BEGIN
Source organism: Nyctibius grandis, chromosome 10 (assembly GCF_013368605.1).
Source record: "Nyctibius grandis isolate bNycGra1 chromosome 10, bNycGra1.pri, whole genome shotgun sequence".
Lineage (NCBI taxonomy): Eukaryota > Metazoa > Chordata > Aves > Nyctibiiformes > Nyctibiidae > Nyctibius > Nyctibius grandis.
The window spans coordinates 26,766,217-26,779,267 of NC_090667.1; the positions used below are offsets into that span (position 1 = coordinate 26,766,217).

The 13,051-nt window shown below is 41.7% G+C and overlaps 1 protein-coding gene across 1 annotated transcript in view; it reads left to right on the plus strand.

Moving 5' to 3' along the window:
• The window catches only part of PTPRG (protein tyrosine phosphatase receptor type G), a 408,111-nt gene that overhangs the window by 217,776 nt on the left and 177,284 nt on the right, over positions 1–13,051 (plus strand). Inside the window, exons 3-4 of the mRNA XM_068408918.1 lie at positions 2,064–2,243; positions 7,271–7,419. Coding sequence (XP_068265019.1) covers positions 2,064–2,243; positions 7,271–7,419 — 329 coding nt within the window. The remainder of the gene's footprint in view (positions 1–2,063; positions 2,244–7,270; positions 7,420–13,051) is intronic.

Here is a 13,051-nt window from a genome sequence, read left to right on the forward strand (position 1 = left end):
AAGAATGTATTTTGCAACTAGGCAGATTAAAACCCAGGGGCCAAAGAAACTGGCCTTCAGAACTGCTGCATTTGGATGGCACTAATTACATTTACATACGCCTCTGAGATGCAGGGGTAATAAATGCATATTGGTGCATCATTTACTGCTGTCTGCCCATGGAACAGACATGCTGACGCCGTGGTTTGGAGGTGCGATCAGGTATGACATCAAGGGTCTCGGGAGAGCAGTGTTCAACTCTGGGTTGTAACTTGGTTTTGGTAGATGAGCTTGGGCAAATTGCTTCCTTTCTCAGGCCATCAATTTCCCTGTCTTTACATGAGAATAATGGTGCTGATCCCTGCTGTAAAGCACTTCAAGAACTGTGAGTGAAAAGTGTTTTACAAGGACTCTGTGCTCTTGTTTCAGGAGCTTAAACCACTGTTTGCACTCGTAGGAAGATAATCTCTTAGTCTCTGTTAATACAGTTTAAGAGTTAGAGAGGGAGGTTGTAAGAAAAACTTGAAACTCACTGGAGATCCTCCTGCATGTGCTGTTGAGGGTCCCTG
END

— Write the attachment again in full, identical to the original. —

Source organism: Nyctibius grandis, chromosome 10 (assembly GCF_013368605.1).
Source record: "Nyctibius grandis isolate bNycGra1 chromosome 10, bNycGra1.pri, whole genome shotgun sequence".
Lineage (NCBI taxonomy): Eukaryota > Metazoa > Chordata > Aves > Nyctibiiformes > Nyctibiidae > Nyctibius > Nyctibius grandis.
The window spans coordinates 26,766,217-26,779,267 of NC_090667.1; the positions used below are offsets into that span (position 1 = coordinate 26,766,217).

The 13,051-nt window shown below is 41.7% G+C and overlaps 1 protein-coding gene across 1 annotated transcript in view; it reads left to right on the plus strand.

Moving 5' to 3' along the window:
• The window catches only part of PTPRG (protein tyrosine phosphatase receptor type G), a 408,111-nt gene that overhangs the window by 217,776 nt on the left and 177,284 nt on the right, over positions 1–13,051 (plus strand). Inside the window, exons 3-4 of the mRNA XM_068408918.1 lie at positions 2,064–2,243; positions 7,271–7,419. Coding sequence (XP_068265019.1) covers positions 2,064–2,243; positions 7,271–7,419 — 329 coding nt within the window. The remainder of the gene's footprint in view (positions 1–2,063; positions 2,244–7,270; positions 7,420–13,051) is intronic.

Here is a 13,051-nt window from a genome sequence, read left to right on the forward strand (position 1 = left end):
AAGAATGTATTTTGCAACTAGGCAGATTAAAACCCAGGGGCCAAAGAAACTGGCCTTCAGAACTGCTGCATTTGGATGGCACTAATTACATTTACATACGCCTCTGAGATGCAGGGGTAATAAATGCATATTGGTGCATCATTTACTGCTGTCTGCCCATGGAACAGACATGCTGACGCCGTGGTTTGGAGGTGCGATCAGGTATGACATCAAGGGTCTCGGGAGAGCAGTGTTCAACTCTGGGTTGTAACTTGGTTTTGGTAGATGAGCTTGGGCAAATTGCTTCCTTTCTCAGGCCATCAATTTCCCTGTCTTTACATGAGAATAATGGTGCTGATCCCTGCTGTAAAGCACTTCAAGAACTGTGAGTGAAAAGTGTTTTACAAGGACTCTGTGCTCTTGTTTCAGGAGCTTAAACCACTGTTTGCACTCGTAGGAAGATAATCTCTTAGTCTCTGTTAATACAGTTTAAGAGTTAGAGAGGGAGGTTGTAAGAAAAACTTGAAACTCACTGGAGATCCTCCTGCATGTGCTGTTGAGGGTCCCTG